A trendy investment product of recent years has been solar energy projects: under the feed-in tariff (FIT) scheme, the government guarantees what looks like a cash cow for all those who choose to seek their fortune in this sector. But as is usually the case, this money won’t just fall into your lap. Without the necessary professional expertise or the proper legal groundwork, solar power projects can easily run out of steam too.
Don’t make a move without the proper know-how
A financial investor might easily feel tempted to simply buy into a project company that already has a FIT license, and just let things happen from that point on. Usually, however, this is not nearly enough. Both during the acquisition of the assets necessary for the investment, and when dealing with all the red tape, it takes a great deal of professional and market experience to get the project on track. For this reason, the involvement of an industry investor or strong professional partner seems indispensable.
Legal preparation is the key to securing finance
In most cases, solar power plant projects naturally go hand-in-hand with the use of bank financing. Unsurprisingly, banks have recently devised special financing packages with terms and conditions specifically targeted at solar energy projects. However, experience shows that lenders’ expectations with regard to these projects have not been relaxed in the slightest.
The bank’s lending decision is obviously based primarily on its own return. A failure to make the appropriate legal preparations, however, can easily cause the financing of a project to fall apart in these cases, too. During its due diligence audit of the project, the bank will check for the existence of the necessary permits, the most important of these being the FIT license that ensures that the state will buy the generated electricity. But often it is not clear who the beneficiary of the permit is. In several cases companies with FIT licenses split into project companies, the land boundaries might be altered on the property to which the license relates, or project companies may be sold. This frequently makes it difficult to keep track of who is actually entitled to carry out the investment.
In addition to the FIT license, another key aspect that is examined during the due diligence audit is whether the construction permit for the project, as well as the environmental permits, have been obtained. And if any of these contain some stipulation that endangers the investment, then the project owner can kiss the bank financing goodbye.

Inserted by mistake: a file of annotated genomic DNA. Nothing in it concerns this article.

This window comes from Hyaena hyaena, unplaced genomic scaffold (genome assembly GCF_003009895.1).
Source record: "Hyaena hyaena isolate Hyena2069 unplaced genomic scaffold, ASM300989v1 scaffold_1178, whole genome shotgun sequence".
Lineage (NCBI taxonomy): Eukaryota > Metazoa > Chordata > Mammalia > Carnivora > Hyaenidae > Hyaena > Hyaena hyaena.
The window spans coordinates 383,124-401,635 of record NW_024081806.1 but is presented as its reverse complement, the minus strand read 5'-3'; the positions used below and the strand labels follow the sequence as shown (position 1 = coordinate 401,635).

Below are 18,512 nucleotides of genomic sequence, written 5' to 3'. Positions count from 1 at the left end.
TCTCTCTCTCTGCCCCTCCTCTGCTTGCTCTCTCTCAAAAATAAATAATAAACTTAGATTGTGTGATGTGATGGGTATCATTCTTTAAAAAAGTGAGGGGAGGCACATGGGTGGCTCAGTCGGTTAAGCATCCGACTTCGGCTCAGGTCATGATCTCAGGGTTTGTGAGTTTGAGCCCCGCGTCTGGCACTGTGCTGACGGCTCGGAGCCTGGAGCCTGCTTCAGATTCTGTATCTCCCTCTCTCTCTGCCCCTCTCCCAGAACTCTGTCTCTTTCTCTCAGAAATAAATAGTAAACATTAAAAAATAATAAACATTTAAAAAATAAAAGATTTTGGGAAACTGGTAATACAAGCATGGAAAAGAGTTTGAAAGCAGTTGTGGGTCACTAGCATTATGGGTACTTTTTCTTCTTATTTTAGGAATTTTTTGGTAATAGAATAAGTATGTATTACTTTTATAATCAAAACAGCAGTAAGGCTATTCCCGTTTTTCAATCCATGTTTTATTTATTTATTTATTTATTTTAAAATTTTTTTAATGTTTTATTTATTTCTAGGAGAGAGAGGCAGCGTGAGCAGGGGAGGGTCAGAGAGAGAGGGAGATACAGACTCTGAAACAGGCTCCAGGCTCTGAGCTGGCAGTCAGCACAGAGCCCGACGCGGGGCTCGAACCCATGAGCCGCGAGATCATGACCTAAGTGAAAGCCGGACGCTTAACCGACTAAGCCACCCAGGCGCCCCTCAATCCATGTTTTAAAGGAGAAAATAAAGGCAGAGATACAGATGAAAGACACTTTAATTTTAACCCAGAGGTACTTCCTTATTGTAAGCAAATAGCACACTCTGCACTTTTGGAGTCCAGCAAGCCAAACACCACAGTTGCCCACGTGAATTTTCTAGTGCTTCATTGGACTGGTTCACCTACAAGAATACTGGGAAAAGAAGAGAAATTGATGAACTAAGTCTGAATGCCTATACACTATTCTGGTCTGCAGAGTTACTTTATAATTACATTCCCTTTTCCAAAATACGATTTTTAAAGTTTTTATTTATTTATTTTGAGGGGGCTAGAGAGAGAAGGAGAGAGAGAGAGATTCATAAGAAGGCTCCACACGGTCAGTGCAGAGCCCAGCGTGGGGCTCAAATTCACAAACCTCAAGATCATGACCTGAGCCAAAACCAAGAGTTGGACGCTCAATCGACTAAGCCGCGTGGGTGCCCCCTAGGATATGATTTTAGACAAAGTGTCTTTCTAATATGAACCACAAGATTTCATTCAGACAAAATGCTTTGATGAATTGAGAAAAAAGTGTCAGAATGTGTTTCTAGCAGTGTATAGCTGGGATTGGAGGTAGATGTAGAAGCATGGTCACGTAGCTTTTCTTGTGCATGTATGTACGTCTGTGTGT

The lie of the land...
Another key issue relating to bank financing is the unambiguous legal status of the properties associated with the project. The bank regards the property involved in the project as one of the most important items of collateral. So ideally, at the start of the project, the site of the investment should already be taken out of agricultural use and be under the project company’s ownership, with the opportunity to encumber it as security without any major complications. This, however, is only the case for a tiny proportion of the investments. At the beginning of the project, the properties are usually classified as arable land or designated for other cultivation, and the project company – usually based on a preliminary agreement – is still waiting to obtain the title to the site. What’s more, the reclassification, and consequently the transfer of title, will in most of the cases not take place until the solar power plant is built. This can also lead to major complications with the financing of the project, as a preliminary agreement does not offer the bank adequate security, so it may demand the use of other solutions for ensuring legal certainty.
The financing is complicated even further if the project company is not the owner of the property, but only rents it. In such cases the precise legal nature of the future solar park is ambiguous, since from a legal standpoint it is not clear whether the solar park should be treated as a building or a moveable asset, and therefore what legal methods can be used to ensure its lawful use by a person other than the landowner, and its pledging as security for the bank. Owing to the legal uncertainties that this entails, banks are reluctant to finance products of this nature, so it is advisable to make sure that these legal issues have been cleared up before applying for the financing.
A stitch in time...
Even if legal uncertainties don’t actually render a project uncreditworthy, they will certainly have a serious effect on the timing. A by no means inconsequential benefit of a project, that has been properly considered from a legal perspective and prepared with the appropriate documents, is speed. In these cases, the time needed for the process of legal due diligence, and in turn the implementation of the project, can be substantially reduced, which is in the best interests of both the bank and the business. And ultimately, this may be reflected both in the overall profitability of the project and in the terms and conditions of the financing.